Every day, America’s health care workers offer care and comfort to millions of patients and loved ones. They draw not only on their expertise, but also on their compassion, empathy and resiliency. Their selfless acts of caring are essential to delivering high quality, safe, equitable and person-centered care. At the same time, health care workers continually balance the strains of a fast-paced, technically challenging and emotionally charged profession with the demands of their own personal lives. As is the case for anyone, health care providers sometimes need the care and support of behavioral health care providers to ensure that they can lead emotionally healthy lives.

The American Hospital Association (AHA) believes that no health care worker should experience barriers to seeking or receiving behavioral health care. Consistent with that commitment, we encourage hospitals to examine any practices impacting whether health care providers seek behavioral health care services.

Specifically, hospitals and health systems have an opportunity to take a fresh look at questions regarding behavioral health that are used in credentialing and privileging applications for physicians and other providers. These questions focus on aspects of behavioral health that are not relevant to the clinician's ability to provide care and can be intrusive, perpetuate stigma around mental health services and create deterrents for health care team members to seek help when needed. AHA shares your commitment to supporting a thriving workforce and has gathered resources (see below) to help you review application questions and identify opportunities to remove stigmatizing or intrusive questions. While honoring the sacred duty of hospital and health systems to protect the patient, there is an opportunity to revisit these questions to promote a more open, healthy environment for all.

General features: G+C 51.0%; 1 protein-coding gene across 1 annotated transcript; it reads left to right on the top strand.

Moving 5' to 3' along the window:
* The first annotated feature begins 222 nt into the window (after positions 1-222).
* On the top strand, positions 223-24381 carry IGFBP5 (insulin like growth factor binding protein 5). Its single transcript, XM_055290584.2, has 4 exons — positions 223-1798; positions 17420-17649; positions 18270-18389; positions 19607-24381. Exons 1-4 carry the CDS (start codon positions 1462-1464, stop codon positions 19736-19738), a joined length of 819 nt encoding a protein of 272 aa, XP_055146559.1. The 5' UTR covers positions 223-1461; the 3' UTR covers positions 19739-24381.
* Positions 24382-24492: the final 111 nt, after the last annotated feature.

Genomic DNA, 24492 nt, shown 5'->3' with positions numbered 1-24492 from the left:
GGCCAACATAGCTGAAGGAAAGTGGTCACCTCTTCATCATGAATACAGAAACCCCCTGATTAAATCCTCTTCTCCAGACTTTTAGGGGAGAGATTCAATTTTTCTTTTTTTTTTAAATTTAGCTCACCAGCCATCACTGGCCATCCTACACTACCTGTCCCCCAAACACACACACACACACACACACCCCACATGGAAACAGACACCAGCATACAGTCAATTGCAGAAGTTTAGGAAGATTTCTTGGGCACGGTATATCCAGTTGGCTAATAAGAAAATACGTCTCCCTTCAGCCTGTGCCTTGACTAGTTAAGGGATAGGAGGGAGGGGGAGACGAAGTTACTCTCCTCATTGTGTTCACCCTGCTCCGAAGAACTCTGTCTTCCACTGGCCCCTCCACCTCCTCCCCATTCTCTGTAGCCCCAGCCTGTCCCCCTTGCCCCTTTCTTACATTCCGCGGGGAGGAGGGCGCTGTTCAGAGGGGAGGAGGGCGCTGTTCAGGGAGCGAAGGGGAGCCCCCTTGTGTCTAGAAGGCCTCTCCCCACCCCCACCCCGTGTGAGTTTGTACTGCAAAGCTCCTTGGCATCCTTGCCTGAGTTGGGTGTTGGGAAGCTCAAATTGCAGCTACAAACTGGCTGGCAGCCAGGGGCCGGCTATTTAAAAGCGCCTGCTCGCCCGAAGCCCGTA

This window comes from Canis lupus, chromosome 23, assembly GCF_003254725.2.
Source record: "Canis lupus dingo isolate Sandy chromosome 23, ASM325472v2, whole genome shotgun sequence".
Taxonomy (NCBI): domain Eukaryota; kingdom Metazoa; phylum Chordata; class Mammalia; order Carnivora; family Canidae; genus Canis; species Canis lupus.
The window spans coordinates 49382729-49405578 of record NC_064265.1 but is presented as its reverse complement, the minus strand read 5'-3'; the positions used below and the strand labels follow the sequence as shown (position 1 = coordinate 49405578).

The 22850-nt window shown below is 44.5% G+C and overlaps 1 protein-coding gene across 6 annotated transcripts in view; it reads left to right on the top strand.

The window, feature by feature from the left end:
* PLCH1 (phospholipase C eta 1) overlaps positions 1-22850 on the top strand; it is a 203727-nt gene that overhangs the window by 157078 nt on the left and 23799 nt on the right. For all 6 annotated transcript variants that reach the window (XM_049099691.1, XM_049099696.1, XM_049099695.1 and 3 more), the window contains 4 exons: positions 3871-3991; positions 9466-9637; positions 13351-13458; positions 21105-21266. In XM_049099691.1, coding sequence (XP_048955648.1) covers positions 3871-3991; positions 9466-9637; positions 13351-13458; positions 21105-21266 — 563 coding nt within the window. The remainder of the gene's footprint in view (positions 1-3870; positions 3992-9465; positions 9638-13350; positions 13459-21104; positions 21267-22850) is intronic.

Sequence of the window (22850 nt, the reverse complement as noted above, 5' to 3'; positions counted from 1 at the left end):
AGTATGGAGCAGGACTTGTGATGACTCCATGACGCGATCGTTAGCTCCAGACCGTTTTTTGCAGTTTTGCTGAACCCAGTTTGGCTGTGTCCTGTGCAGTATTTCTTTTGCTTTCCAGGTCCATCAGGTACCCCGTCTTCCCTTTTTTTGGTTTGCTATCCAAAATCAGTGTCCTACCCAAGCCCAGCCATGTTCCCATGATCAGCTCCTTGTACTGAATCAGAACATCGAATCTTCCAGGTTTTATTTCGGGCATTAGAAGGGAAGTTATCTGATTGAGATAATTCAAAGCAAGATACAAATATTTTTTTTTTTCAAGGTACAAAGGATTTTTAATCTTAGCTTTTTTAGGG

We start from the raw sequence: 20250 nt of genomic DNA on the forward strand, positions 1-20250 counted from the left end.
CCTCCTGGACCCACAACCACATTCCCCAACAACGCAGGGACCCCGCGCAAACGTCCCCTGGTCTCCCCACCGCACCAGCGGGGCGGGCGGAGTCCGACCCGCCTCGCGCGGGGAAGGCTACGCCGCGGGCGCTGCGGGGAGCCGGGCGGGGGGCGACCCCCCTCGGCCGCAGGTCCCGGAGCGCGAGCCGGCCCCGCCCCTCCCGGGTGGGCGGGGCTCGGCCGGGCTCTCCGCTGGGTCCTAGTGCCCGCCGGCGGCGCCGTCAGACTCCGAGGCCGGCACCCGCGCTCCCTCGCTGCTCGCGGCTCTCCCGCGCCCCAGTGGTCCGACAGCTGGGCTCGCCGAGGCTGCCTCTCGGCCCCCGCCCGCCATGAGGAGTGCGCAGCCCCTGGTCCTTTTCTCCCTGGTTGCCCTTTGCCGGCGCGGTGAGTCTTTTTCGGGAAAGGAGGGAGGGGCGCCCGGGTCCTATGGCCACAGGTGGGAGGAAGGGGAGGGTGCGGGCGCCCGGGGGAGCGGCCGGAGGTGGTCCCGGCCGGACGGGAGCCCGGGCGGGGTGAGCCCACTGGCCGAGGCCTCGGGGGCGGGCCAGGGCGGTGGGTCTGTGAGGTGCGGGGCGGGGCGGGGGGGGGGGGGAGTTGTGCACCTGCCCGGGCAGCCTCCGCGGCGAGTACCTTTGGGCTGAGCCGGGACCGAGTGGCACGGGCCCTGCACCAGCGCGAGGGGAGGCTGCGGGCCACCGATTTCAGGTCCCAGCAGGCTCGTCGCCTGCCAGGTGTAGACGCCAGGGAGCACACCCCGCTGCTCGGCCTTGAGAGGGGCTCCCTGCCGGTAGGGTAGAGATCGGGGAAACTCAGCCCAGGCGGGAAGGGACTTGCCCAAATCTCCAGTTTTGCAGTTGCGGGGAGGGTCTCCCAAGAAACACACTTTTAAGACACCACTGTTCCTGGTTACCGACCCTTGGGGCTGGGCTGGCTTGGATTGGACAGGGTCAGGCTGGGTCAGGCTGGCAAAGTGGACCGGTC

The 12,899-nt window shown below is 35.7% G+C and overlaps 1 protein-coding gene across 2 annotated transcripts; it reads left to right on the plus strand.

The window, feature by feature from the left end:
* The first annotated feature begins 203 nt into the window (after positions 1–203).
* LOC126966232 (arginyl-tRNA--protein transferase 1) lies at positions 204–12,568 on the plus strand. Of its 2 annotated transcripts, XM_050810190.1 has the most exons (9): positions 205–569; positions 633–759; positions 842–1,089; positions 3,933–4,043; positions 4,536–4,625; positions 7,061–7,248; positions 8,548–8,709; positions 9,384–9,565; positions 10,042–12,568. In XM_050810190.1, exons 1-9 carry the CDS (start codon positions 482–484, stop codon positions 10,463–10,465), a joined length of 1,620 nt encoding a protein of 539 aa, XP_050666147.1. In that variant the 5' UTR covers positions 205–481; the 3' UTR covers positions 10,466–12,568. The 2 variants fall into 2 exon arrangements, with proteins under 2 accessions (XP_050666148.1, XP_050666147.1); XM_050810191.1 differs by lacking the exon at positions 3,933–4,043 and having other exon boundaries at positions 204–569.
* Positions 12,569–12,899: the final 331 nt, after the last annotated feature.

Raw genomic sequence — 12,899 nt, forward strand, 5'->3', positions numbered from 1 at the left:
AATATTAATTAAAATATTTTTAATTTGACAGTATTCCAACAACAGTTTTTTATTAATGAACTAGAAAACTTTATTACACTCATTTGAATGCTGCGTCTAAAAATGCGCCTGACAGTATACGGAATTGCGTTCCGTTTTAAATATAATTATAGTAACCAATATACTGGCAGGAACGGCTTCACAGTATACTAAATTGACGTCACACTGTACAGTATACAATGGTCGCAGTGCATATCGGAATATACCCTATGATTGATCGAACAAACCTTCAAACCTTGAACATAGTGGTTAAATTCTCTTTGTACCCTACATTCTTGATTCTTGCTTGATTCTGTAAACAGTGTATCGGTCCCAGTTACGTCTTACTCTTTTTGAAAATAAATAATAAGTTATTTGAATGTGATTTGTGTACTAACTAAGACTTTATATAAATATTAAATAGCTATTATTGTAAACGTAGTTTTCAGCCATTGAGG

Hospitals, health systems, state licensing boards and other bodies are identifying ways to remove barriers to seeking mental health support by reviewing the questions asked on licensing, credentialing and other applications to ensure that they are focused on information relevant to the safe and effective provision of patient care.

In addition, hospitals and health systems are deeply committed to supporting the mental well-being of their workforces in other ways such as by reducing the stigma of seeking behavioral health care, improving access to services and reducing job stressors. The AHA has resources to support health care leaders in these efforts. We invite you to visit our workforce website.

Together, we can create a culture of healing.

Toolkit: Suicide Prevention: Evidence-informed Interventions for the Health Care Workforce

Hospitals and health systems leaders are committed to supporting mental well-being and improving access to behavioral health screenings, referrals and treatment when the workforce needs it. This AHA resource identifies three drivers of suicide: stigma, limited access to behavioral health resources and treatment, and job-related stressors. It offers a curated list of evidence-informed interventions that hospitals and health systems can implement to reduce the risk of suicide among health care workers.

Toolkit: Dr. Lorna Breen Heroes Foundation

Clinicians fear losing their license and credentials because of overly broad and invasive mental health questions on applications that are stigmatizing, discriminatory and violate privacy in the workplace — and may even violate the Americans with Disabilities Act. Ensuring that clinicians can access necessary mental health care benefits their well-being and improves the health of our entire country.

Federation of State Medical Board Recommendations: Statement on Reducing Burnout

Recommendations for state medical boards related to the licensing process include considering whether it is necessary to include probing questions about a physician applicant’s mental health, addiction or substance use on applications for medical licensure or their renewal, and whether the information these questions are designed to elicit, ostensibly in the interests of patient safety, may be better obtained through means less likely to discourage treatment-seeking among physician applicants.

Robyn Begley, D.N.P., R.N., is the AHA's Chief Nursing Officer and Senior Vice President. Chris DeRienzo, M.D., is the AHA's Chief Physician Executive and Senior Vice President.

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